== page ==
I would now like publicly to repeat this protest that was made, and, as I portrayed, was suppressed.
Likewise, I enter a protest against the Association and its suppression of this protest.
During my entire speech I distinguished between two groups in my audience:
(1) There were the unbiased who were not prepared for my speech (they were to my right), and who challenged me to continue;
(2) Those who called for adjournment were already familiar with the Tewes-Ulrichs Proposal. (They were in front of me and to my left.) Among those were Appellate Court Justice von Groß from Jena and Attorney General Schwarze from Dresden, who both had sat on the committee.
I was already harassed by isolated calls for adjournment on the 27th and 28th when I delivered technical speeches that apparently had nothing to do with the matter concerned.
I want to deal now with the meaning of this behavior toward me and of the calls for adjournment that put a close to my speech on the 29th.
These shouts were not calls for adjournment in the literal sense. It was, rather, as if the sounds were just a disguise of a call to: "Crucify, crucify!"
During and before the beginning of my speech on the 29th, those who called for adjournment were apparently only in the minority. I requested permission in writing from the president to speak before the full assembly and to enter a protest against the omission of a proposal from the agenda and to place it before the president. The president immediately gave expression to one of his wishes, "May the King of Bavaria soon enjoy marital bliss, because it is the ultimate happiness of men," then put it to a vote "whether
Mr. Ulrichs should be allowed to speak to these aims?" To this a few isolated voices called out, "No, no!" Meanwhile, a strong majority called, "Yes!"
At least the large assembly listened to me with an extraordinary attentiveness. Of all the speakers in both full assemblies on the 27th and on the 29th, none enjoyed a similar experience.
When I stepped from the speaker's stand, an indescribable excitement prevailed.
Moreover, there was evident confusion of what the circumstances involved and of what needed to be said, who was to speak, and what was to be decided. After a long pause, the president reached for a manuscript and said, "I will try to continue reading to verify the matter." Another pause. Then the president began to speak, his voice quaking, "The proposal refers to crimes of the flesh." (Did the manuscript say one word about that?) He then turned to me and said, "I would like the speaker to read the proposal according to the letter." I began, "The proposal is lawfully submitted to the committee. It has to be in the hands of the president. It is not in my possession. My personal copy was confiscated in April of this year when I was taken to Minden Castle. I insert it here as follows:
The Association of Jurists may wish to declare a pressing demand for legislative justice by submitting the existing German penal code concerning so-called sins of the flesh to an immediate revision in the following two matters:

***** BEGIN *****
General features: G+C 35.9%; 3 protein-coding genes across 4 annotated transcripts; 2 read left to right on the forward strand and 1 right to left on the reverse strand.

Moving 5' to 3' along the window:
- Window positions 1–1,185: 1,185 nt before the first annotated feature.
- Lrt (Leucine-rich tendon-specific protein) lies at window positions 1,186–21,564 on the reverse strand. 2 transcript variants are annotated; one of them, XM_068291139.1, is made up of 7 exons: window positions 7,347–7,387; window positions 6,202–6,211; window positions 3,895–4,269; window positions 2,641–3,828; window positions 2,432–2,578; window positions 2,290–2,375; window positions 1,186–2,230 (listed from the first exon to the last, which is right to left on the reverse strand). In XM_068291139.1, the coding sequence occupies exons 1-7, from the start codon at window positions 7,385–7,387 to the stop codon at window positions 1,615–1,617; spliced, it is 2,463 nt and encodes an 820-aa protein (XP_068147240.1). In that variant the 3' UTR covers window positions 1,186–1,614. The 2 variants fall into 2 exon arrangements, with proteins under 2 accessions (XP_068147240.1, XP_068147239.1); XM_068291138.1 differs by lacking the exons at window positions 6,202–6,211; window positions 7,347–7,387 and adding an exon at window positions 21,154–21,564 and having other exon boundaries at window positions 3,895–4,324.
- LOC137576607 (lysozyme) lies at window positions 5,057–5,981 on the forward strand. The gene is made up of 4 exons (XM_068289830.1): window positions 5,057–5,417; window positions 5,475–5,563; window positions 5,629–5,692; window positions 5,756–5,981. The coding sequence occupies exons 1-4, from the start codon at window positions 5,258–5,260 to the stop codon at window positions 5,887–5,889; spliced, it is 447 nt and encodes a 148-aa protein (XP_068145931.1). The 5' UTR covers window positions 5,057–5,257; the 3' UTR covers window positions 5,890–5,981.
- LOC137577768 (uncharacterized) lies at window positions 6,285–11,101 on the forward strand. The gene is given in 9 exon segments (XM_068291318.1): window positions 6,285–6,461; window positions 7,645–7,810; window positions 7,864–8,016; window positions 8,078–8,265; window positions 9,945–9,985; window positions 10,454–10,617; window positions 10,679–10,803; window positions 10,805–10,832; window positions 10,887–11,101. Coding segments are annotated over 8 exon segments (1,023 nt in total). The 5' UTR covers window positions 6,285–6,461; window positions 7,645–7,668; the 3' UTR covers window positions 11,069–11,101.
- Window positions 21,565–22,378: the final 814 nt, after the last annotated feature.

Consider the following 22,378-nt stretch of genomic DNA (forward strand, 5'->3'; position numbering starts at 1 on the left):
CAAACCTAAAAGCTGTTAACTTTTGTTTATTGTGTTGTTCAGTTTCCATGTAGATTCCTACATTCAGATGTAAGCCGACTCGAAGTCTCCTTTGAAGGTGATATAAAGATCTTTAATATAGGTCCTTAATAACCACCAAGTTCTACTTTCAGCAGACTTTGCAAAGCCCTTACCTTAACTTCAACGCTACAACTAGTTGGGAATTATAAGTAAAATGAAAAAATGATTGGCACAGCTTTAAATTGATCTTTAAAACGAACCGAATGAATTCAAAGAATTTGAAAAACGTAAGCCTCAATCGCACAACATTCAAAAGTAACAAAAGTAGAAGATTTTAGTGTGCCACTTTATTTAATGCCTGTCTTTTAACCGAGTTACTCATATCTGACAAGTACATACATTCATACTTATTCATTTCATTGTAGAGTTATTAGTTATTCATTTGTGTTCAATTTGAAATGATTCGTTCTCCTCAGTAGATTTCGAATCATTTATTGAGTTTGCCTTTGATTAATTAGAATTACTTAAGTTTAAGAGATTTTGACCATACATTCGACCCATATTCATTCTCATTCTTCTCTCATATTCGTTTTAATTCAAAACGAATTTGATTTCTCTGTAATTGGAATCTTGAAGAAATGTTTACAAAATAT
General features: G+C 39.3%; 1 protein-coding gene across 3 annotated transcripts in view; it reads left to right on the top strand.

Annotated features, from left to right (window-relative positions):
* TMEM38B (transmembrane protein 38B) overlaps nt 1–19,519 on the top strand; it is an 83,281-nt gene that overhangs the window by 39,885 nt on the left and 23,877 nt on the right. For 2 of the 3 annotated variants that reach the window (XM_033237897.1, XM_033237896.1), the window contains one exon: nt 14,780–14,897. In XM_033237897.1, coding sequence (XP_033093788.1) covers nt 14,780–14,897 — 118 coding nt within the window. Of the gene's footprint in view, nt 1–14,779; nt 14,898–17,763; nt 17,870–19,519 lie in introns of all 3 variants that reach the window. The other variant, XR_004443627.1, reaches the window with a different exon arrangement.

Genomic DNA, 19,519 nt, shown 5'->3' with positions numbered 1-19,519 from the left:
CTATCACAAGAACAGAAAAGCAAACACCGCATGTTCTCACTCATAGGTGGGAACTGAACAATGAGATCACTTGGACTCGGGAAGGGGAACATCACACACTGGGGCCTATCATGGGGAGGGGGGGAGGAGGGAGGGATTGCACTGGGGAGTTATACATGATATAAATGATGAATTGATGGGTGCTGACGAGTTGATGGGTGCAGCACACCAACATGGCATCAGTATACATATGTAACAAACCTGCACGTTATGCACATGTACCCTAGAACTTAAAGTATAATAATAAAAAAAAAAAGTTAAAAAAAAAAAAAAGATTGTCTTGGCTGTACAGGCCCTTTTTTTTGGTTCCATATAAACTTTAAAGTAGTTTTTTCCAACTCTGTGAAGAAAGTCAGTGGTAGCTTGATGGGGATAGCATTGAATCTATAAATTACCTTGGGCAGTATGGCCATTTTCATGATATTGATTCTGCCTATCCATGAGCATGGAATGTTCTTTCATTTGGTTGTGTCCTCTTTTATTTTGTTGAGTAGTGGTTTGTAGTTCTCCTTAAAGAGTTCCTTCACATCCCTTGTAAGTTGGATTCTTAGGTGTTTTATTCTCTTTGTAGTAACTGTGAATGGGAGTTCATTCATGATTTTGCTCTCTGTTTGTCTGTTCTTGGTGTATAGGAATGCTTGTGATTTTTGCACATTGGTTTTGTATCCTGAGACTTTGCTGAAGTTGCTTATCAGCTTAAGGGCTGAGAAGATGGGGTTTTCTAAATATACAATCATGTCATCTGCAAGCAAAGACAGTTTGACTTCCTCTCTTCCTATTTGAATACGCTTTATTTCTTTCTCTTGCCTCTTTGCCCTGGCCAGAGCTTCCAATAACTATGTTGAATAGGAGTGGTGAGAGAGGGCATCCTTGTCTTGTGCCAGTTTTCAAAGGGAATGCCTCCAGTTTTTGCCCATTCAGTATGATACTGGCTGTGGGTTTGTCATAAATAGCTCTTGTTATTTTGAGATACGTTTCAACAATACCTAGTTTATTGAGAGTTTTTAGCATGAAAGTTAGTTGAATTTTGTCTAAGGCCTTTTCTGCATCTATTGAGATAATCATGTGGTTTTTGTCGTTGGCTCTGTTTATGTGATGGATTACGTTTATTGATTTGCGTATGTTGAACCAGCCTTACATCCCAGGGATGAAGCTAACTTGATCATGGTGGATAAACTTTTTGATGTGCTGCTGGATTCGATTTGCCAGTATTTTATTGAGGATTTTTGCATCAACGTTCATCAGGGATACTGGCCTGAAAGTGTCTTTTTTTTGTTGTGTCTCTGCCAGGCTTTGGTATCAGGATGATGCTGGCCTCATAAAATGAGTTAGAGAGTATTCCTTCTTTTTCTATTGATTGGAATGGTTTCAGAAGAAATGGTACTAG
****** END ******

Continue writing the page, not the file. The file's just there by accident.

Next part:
(I) That innate love toward a person of the male sex be punishable only under the same provisions that concern love to persons of the female sex; that they remain guiltless as long as:
"no rights have been abused (by force or threat of force, by abuse of minors, unconscious persons, etc.)
"or there was no disturbance of the peace;"
(ii) That the present vague penal regulation concerning 'disturbing the peace because of sexual behavior' be replaced by one that would guarantee protection under the law."]
Now Schwarze from Dresden requested to speak and declared, ”I represent the decision of the committee. The proposal is, if you will, not acceptable; indeed! We decided to restrain it because as it stands it is inconsistent with the present laws.Secondly, because it offends our sense of morality. It would have excited the indignation of the Association even if it were read. Our faces would turn red with shame! Indeed, if we are supposed to be speaking in Latin, then I can be sure to say it is of a sexual nature."
When these gruff words were heard by the groups to my left they shouted bravo, and I expected nothing less than to be personally insulted. I was troubled with fears every second. I could no longer consider answering Schwarze when such a mood was shared by a large part of the Association. I just remained passive. I was certain that I would loudly protest, declare my withdrawal, and exit the hall at the slightest insult.
Following Schwarze, an elderly gentleman with whom I was not acquainted spoke to thank the committee "in the name of the Association," for restraining the proposal in the interest of morality.
(Very loud shouting, although not all had joined in. See below.)
Ulrichs published his account of the event in a small book he entitled “Gladius Furens” (Raging Sword), which he published in 1868. The attached English translation of Ulrichs’ speech was translated and published by Michael Lombardi-Nash in: Karl Heinrich Ulrichs, The Riddle of “Man-Manly” Love: The Pioneering Work on Male Homosexuality Volume I, trans. into English by Michael A. Lombardi-Nash (Buffalo, NY: Prometheus Books, 1994) pp. 263-265.